It's time to check the mailbox and bank account for extra cash from the October child tax credit that rolled out Friday.
Many parents saw the money hit their accounts as expected, just as it arrived for the past three months.
Unfortunately, it looks like it won't be smooth sailing for everyone. As in the past, some families are scratching their heads over quirky shortfalls for their payments.
Some of this could be an adjustment based on the latest data the Internal Revenue Service has on a family's income or household. For some, the reduced payout could be an IRS fix to an earlier problem. For many, there are more questions than answers.
Millions of eligible families are receiving up to $300 per month for each qualifying child ages 5 and younger and up to $250 per month for each child ages 6 to 17. The monthly payouts run from July through December.
The next round of payments will be Nov. 15 and Dec. 15.
Many families expected to receive the same dollar amount each month once the advance child tax credit payments began July 15. And many are receiving the same amount each month.
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But some started noticing smaller payments for September and now they say they see small payments for October. Some are getting less money in October than they did after a cut in the payment for September.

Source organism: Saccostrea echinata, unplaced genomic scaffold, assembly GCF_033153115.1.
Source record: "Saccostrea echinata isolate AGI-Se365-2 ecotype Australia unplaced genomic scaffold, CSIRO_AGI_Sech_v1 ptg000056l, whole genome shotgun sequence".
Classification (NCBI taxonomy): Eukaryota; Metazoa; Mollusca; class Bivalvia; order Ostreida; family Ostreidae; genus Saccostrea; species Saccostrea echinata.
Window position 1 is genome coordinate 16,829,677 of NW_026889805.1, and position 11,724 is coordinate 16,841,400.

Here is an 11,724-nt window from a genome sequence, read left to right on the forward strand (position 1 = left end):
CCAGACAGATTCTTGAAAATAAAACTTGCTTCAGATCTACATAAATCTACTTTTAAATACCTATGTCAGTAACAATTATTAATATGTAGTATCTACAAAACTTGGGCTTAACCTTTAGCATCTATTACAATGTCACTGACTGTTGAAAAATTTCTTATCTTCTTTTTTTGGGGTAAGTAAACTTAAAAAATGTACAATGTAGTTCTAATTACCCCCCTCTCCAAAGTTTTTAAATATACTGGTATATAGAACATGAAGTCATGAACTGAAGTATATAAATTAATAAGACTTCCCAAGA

Some took to social media to say they received only half of their child tax credit money this month.
October's scary numbers
Sandy Harrison, of Sheridan, Arkansas, told me the IRS indicated she and her husband would receive roughly half of what they received at the start for their two children, ages 7 and 12.
The couple received $500 a month in July and August. Then, somehow the amount was cut to $313 in September. And now they're expecting $229 for October.
They filed their 2020 income taxes in early February and received an income tax refund in March. They don't have custody issues. And they really don't know why the payments are lower; their bills certainly aren't.
Several people told me that their $500 payments turned into $313 in September. One Michigan family reported that the October payout was in the $115 range after receiving $250 each month during the first two months for their one daughter; their payment ten dropped to around $155 in September.
What's confusing is that many people have no idea why the payouts now are varying.
No letters have been sent to them by the IRS. It's often a shock when they see the direct deposit information or the check, or when they go online to review information for a child tax credit update.